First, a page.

We’ve all likely heard of the Trinity study – the study that led to the 4% rule, or having 25 times your expenses saved. But have you actually read the Trinity study? Did you ever wonder how it applies to women, or early retirees? And have you heard of William Bengen, the financial advisor who laid the groundwork for the Trinity study? Well you’re in for a treat today.
And if you’re in the mood for something less technical and more fun, you can check out last week’s post about making an owl cake.
Why I Decided To Take An In Depth Look
With personal finance, I’m a big advocate of doing your own research rather than relying on someone else to do it for you. In this case, I’d heard of the Trinity study, and the “4% rule”, but had never actually read it. What assumptions were buried in the study that might not be apparent from internet discussions? Did it address the needs and concerns of women, or early retirees? I realized that I didn’t know.
So I took off on the internet to find the original, actual Trinity study.
For those that aren’t familiar with this study, I’ll give a brief recap of its findings and impacts on your eventual retirement. If you’re rolling your eyes here because you’ve read about a million articles on the Trinity study already, scroll down a bit to where I dig into the studies, more recent research, and implications for women and early retirees.
First, a disclaimer for the rest of this article. I’m not a financial professional. I’m an accounting undergrad, with an MBA, and a personal finance hobbyist. I’m not a PHd in Economics like ERN, or an actuary like AOF. These are my observations from my own research. So don’t take anything I say as gospel.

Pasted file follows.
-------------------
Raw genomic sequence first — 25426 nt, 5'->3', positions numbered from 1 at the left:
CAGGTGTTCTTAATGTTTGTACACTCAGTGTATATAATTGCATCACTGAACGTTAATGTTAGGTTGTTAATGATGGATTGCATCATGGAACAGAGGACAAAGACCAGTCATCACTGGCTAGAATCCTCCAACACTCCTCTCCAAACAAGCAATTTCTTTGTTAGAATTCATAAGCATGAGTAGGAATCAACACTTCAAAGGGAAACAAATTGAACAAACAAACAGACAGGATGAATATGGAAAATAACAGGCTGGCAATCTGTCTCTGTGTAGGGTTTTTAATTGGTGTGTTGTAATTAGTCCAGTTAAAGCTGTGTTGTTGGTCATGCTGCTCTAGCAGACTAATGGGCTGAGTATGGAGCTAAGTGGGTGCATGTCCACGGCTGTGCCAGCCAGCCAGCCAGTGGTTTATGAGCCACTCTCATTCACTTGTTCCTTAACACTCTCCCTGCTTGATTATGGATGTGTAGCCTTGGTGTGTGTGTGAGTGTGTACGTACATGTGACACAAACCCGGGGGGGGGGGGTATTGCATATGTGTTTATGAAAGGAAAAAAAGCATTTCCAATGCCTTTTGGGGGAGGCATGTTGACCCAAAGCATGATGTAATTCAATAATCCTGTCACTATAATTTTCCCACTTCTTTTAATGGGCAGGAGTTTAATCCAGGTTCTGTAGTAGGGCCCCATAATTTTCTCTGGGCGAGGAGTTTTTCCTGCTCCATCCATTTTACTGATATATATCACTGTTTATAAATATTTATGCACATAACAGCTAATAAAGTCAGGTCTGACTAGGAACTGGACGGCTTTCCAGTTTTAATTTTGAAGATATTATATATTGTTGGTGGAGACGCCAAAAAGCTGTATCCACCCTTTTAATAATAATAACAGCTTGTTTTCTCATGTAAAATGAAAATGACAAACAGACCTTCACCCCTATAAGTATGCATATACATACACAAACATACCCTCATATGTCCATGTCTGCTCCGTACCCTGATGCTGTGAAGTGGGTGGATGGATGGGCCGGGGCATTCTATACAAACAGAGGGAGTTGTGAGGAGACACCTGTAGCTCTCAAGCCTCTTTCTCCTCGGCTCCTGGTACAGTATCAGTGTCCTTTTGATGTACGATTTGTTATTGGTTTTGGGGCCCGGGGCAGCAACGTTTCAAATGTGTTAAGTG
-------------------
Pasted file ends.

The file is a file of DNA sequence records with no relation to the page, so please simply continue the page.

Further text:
Ironically, my friend Actuary on FIRE also wrote a post about the Trinity Study today. It’s like we planned it – only we totally didn’t! Go check it out here.
What Is The 4% “Rule”, and What Are The Implications For Retirement
The four percent “rule”, as it’s called, is the simple concept that you can withdraw 4% from your portfolio every year and sustain yourself through retirement. This is also sometimes framed as having saved 25 times your expenses. Sometimes people struggle with the idea of the 4% rule, but immediately grasp having 25 times your expenses.
Let me provide an example:
Say Jane has $60,000 per year in expenses and doesn’t expect to get social security or a pension. Or Kate is an early retiree, retired before social security age, and needs to sustain her spending for a while without risking running out of money. She also doesn’t want to trust that social security will still be there in the same form when she reaches the right age, so she’s going to ignore that for now. How much do these women need to have in order to cover their expenses and not risk running out of money?
The very simple answer, if you ignore taxes, is they need to have 25 times their expenses – or in this case, $1.5 million. $60,000 x 25 = $1,500,000. For every $1 you want to be able to spend each year in retirement, you need to have $25.
You can also calculate this using the “4% rule”. If you take 4% of $1,500,000, you get… $60,000. Same math in reverse.
Side Note – You Can’t Really Ignore Taxes
Notice how I said “ignoring taxes”. The “rule” really states that you can withdraw 4% of your portfolio each year without running out of money. You still have to pay taxes on that money, if it’s in a tax-deferred account like a 401k or a Traditional IRA.